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Classic sureties

Warranty bonds

The guarantor is liable for deficiency warranty claims after the completion of the work, after insolvency of the contractor/debtor. By issuing a surety, the client is generally also willing to pay the contractor the retained funds for warranty claims.

Performance bonds

The guarantor is liable if the contractor cannot complete the project due to insolvency and the client incurs additional costs by having to search for a new contractor. Can also be concluded in combination with a surety for warranty claims.

Down payment/prepayment sureties

If the contractor demands a down payment, the client incurs the risk that the down payment is lost in the insolvency assets if the contractor becomes insolvent. In such cases, the down payment surety takes effect as the guarantor compensates the client.

Sureties for partial retirement

Since July 1, 2004, the Partial Retirement Law demands that employers insure the assets of their employees with a partial retirement regulation. For this purpose, we offer companies a suitable solution by providing sureties.

Securing time credits

According to many collective bargaining and operational agreements and the Social Security Code, employers are obligated to protect employees' time credits that arise on balancing accounts as part of flexible working hour regulations.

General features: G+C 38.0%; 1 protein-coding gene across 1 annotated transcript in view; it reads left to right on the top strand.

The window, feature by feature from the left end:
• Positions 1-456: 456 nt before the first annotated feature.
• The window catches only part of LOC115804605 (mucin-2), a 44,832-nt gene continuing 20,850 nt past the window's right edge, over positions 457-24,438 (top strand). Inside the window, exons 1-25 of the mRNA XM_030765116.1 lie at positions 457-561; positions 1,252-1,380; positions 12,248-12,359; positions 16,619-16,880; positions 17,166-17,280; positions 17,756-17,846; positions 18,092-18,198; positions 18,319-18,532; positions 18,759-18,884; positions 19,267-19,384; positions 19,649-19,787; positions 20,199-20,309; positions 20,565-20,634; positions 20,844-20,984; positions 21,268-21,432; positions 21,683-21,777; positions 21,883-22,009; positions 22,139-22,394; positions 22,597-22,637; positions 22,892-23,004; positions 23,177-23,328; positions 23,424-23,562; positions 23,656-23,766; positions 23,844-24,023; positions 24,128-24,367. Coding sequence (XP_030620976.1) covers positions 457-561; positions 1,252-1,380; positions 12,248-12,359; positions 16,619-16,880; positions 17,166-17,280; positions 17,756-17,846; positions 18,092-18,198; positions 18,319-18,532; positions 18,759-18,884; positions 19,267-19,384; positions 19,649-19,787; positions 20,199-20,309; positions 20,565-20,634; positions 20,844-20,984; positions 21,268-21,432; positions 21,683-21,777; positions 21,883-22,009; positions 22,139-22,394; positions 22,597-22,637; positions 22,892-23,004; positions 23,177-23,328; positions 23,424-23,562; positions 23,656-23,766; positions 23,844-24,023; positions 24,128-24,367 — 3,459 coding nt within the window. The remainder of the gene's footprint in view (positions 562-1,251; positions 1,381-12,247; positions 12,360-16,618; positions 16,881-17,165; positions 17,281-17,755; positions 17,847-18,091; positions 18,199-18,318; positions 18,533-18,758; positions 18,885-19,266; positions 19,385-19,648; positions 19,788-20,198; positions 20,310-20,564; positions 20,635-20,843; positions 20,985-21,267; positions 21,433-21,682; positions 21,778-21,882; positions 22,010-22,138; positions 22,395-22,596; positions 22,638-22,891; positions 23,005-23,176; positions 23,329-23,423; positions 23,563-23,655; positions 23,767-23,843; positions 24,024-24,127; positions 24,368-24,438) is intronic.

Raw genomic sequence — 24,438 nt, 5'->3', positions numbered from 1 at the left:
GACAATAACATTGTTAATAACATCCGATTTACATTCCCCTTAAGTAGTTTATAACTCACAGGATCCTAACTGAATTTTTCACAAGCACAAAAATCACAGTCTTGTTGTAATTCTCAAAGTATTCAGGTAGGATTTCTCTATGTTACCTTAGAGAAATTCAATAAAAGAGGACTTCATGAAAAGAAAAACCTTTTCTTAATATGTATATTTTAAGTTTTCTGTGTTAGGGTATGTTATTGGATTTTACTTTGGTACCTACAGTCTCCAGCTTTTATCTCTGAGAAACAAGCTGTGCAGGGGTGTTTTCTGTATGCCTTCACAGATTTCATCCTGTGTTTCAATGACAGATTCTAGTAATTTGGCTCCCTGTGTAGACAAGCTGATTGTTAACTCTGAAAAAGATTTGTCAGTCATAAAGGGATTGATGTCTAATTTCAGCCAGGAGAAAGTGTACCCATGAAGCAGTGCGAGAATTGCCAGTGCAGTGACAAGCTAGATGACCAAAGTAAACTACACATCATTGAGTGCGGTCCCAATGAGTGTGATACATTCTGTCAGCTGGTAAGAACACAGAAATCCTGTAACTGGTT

Insolvency insurance policies for travel agents

Pursuant to Section 651k of the German Civil Code, providers of vacation packages must prove to their customers that their paid travel expenses are protected in case of insolvency. The issuance of insurance certificates to travelers serves as proof of insolvency insurance.

Sureties for product deliveries

Protects the supplier of products against payment default of the customer (reverse TCI).

Commercial rental guarantees

The surety replaces the deposit of the tenant in case of landlord claims. There is therefore no longer any need to use cash, or charge a line of credit at the bank.

Sureties/bond insurance

Overview of surety models

Good to know

In contrast to mutual contracts in which both parties are entitled and obligated, a surety is a unilaterally obligating contract. The creditor is only entitled, the guarantor only obligated. The contract does not impose duties on the creditor.